25 July, 2011

Comments from 24 July

Anonymous said...
I hear about people using a skid to drag stuff.. (two poles about 28 inches apart, with a plat of sorts in between - one end is carried) (can't think of the right name sorry).

In that terrain I don't think it would be useful tho. Here in Kentucky the tail end skids right over many obstructions (deadfalls, etc..), and is NOT prone to sliding backwards (which is useful!).

Of course, if they had time to whittle a couple of 6" wheels - now that might start to help some.

What's a typical degree of incline there anyway (that they cut routes on)?
My hunting terrain (a river valley) varies from 20-40 degrees incline typically, with some places being maybe 60. That's all I travel anyway.


Slopes up there will vary from 30-65 and even steeper, but by picking their routes carefully, they can usually keep off the especially steep stuff. Still, the skid would tend to be more trouble than it’s worth because of the trouble you mentioned with deadfalls and other obstructions. Not even wheels would overcome that difficulty.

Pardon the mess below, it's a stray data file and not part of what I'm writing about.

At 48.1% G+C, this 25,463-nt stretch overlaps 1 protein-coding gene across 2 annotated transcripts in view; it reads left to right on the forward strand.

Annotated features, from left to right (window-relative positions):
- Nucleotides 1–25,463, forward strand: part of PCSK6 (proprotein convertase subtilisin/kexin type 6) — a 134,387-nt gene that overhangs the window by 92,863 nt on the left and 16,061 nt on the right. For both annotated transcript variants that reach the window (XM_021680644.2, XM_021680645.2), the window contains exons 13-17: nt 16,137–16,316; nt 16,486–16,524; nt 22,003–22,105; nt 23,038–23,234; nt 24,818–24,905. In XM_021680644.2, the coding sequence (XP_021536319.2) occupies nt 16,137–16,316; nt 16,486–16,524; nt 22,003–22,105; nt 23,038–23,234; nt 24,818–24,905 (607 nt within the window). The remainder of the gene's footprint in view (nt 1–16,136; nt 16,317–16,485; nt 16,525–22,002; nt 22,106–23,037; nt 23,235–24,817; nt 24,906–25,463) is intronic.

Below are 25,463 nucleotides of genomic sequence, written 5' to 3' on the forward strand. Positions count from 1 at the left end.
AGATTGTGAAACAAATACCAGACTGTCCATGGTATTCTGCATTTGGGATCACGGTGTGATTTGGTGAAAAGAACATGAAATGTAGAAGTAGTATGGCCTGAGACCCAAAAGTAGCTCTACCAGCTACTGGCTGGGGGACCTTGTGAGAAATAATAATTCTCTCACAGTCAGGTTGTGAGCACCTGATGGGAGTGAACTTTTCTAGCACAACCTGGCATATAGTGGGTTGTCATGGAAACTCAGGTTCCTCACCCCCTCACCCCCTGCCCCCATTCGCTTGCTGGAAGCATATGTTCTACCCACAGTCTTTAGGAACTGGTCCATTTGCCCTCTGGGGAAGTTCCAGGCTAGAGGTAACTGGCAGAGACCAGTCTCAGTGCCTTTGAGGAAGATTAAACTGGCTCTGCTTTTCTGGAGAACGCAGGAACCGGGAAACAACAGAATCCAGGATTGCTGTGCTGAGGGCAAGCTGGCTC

Kellie said…
question for anyone: you are in a plane crash in the wilderness and only grab one thing (not a BOB) as you escape the plane about to blow up.... what would it be?

and think about how much knowledge you need to have to use it to its most advantage
Nancy1340 said...

A gun will run out of ammo but a knife will let you make shelters, weapons, tools and containers.

That is a good choice, with a tarp/sheet of plastic of some sort being a very close second, because the weather can kill you pretty quickly depending on the circumstances, and shelter from it can be a very high priority.

Anonymous said...
WOW ! I was so depressed thinking I would not be able to continue this great story. Just found this link today. Bless you FOTH !

Does Kathy have a link to her stories and could it be provided?

Keep up the good work!

Hi--not sure who you are, but glad you found the story here! Please feel free to read and join in on the discussion.

I believe links to Kathy’s stories can be found here:


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